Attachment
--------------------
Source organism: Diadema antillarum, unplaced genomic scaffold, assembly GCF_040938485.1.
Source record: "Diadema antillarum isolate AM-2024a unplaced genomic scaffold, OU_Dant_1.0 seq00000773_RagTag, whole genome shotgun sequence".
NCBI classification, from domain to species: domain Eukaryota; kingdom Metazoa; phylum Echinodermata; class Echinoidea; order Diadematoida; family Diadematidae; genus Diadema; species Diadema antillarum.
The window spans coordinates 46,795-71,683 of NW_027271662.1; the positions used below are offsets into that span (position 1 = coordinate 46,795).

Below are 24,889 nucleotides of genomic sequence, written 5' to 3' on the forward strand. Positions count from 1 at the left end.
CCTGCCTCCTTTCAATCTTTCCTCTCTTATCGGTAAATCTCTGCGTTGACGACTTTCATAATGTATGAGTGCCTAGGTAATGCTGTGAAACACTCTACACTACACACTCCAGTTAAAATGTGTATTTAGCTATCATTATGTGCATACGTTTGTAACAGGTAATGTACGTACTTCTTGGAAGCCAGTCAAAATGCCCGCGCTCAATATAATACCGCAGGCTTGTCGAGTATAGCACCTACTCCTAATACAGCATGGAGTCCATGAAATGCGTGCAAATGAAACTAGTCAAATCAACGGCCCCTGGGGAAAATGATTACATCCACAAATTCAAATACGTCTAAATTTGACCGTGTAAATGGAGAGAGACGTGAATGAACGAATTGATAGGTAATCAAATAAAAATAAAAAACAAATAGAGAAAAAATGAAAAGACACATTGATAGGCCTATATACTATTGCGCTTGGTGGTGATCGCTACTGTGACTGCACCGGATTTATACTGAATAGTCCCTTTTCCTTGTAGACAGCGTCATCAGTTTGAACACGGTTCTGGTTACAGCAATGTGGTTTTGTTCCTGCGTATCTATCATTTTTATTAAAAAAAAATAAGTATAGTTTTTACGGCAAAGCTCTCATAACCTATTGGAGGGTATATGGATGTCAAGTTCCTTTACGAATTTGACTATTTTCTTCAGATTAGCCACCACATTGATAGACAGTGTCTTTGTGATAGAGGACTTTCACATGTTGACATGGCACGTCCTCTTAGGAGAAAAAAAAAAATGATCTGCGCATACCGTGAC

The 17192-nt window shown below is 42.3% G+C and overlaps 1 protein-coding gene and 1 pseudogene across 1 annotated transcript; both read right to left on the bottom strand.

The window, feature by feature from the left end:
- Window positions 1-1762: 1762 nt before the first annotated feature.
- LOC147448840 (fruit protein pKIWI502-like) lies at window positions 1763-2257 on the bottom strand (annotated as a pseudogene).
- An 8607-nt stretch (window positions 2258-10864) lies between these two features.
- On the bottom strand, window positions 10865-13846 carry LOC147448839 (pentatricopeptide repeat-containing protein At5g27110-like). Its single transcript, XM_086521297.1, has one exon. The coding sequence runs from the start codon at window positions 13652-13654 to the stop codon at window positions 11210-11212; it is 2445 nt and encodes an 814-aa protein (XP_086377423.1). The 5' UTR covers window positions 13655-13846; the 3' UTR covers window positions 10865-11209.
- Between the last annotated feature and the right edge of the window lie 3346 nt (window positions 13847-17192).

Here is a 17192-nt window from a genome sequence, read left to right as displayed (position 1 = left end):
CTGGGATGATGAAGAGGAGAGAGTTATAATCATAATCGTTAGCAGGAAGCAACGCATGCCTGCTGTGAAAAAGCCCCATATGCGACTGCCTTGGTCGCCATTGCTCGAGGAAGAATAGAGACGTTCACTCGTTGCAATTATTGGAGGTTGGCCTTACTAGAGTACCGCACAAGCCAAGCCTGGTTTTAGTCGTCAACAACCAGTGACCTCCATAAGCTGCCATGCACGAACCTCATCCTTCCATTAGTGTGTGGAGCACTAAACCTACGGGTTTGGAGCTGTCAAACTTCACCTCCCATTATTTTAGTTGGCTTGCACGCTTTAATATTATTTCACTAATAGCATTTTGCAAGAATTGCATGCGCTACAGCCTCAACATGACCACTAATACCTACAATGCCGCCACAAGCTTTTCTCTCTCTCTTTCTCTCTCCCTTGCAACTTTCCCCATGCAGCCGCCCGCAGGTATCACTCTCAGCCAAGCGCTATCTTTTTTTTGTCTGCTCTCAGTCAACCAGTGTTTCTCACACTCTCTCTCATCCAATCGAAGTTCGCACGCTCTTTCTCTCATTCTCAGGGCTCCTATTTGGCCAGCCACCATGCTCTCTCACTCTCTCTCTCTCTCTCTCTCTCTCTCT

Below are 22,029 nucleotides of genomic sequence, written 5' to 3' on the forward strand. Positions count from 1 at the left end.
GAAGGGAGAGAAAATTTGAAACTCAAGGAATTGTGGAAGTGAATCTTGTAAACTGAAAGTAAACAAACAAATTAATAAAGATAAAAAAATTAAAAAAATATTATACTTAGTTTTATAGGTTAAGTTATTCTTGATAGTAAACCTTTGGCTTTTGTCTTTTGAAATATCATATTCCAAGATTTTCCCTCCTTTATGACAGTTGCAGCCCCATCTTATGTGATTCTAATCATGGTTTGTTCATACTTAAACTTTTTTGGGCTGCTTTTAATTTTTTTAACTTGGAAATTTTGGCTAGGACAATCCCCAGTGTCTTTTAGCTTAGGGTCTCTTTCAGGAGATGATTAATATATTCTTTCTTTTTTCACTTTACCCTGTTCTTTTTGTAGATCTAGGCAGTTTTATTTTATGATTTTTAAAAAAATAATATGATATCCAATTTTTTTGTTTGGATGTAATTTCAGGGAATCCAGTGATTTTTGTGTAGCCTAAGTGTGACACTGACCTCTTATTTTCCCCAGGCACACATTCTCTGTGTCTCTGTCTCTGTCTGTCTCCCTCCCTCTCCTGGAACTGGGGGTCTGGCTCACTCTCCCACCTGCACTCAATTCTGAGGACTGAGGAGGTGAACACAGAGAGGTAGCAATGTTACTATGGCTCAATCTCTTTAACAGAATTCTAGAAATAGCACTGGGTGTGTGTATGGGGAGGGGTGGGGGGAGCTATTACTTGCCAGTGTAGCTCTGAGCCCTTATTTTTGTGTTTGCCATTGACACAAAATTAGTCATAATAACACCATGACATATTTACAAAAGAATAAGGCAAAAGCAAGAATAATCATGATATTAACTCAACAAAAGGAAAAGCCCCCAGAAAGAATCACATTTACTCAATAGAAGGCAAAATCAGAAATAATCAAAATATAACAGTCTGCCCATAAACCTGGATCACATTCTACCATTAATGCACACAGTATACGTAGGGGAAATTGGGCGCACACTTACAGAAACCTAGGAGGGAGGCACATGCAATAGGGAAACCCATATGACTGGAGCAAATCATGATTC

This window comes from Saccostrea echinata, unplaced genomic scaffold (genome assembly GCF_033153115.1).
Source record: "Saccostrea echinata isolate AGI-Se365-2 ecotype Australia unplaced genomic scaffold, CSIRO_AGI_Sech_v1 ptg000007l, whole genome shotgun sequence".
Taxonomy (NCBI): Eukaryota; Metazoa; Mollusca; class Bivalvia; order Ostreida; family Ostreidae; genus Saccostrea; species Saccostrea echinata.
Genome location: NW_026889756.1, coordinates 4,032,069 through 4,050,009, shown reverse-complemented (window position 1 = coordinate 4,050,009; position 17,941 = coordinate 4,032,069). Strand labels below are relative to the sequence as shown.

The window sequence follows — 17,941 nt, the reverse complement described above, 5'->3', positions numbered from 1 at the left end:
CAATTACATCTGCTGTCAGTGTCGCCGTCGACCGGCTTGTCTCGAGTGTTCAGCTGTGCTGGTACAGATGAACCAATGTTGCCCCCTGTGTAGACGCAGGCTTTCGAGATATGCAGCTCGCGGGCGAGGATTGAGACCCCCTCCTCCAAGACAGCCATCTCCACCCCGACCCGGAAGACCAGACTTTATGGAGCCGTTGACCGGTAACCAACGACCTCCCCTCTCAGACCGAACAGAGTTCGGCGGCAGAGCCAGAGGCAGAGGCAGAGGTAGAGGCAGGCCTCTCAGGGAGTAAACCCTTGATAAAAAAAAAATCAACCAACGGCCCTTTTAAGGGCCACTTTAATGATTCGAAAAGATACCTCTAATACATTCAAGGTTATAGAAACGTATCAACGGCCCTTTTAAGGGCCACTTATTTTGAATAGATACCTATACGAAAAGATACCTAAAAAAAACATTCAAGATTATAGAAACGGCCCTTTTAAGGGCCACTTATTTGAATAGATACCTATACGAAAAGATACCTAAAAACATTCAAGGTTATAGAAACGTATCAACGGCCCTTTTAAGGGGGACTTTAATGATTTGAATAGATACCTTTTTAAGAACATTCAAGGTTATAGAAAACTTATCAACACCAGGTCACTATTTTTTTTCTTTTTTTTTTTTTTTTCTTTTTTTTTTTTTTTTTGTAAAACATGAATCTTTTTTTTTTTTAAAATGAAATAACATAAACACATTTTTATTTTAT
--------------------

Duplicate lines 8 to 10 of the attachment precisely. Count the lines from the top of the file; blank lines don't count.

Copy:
The window, feature by feature from the left end:
- Window positions 1-1762: 1762 nt before the first annotated feature.
- LOC147448840 (fruit protein pKIWI502-like) lies at window positions 1763-2257 on the bottom strand (annotated as a pseudogene).